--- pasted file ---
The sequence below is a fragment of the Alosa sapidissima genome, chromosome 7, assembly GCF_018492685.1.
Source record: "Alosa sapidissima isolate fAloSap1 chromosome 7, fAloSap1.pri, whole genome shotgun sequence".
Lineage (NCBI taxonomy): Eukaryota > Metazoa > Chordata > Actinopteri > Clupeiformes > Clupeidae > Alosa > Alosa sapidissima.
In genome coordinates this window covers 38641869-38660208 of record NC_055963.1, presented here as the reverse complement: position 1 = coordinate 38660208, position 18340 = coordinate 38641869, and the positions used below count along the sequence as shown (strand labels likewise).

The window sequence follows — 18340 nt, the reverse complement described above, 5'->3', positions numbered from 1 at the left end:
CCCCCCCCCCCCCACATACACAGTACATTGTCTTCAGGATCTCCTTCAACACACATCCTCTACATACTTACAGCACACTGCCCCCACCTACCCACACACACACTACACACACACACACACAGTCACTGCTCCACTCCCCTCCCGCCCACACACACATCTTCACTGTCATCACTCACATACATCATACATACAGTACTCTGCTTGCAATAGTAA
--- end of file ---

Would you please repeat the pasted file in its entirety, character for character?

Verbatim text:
The sequence below is a fragment of the Alosa sapidissima genome, chromosome 7, assembly GCF_018492685.1.
Source record: "Alosa sapidissima isolate fAloSap1 chromosome 7, fAloSap1.pri, whole genome shotgun sequence".
Lineage (NCBI taxonomy): Eukaryota > Metazoa > Chordata > Actinopteri > Clupeiformes > Clupeidae > Alosa > Alosa sapidissima.
In genome coordinates this window covers 38641869-38660208 of record NC_055963.1, presented here as the reverse complement: position 1 = coordinate 38660208, position 18340 = coordinate 38641869, and the positions used below count along the sequence as shown (strand labels likewise).

The window sequence follows — 18340 nt, the reverse complement described above, 5'->3', positions numbered from 1 at the left end:
CCCCCCCCCCCCCACATACACAGTACATTGTCTTCAGGATCTCCTTCAACACACATCCTCTACATACTTACAGCACACTGCCCCCACCTACCCACACACACACTACACACACACACACACAGTCACTGCTCCACTCCCCTCCCGCCCACACACACATCTTCACTGTCATCACTCACATACATCATACATACAGTACTCTGCTTGCAATAGTAA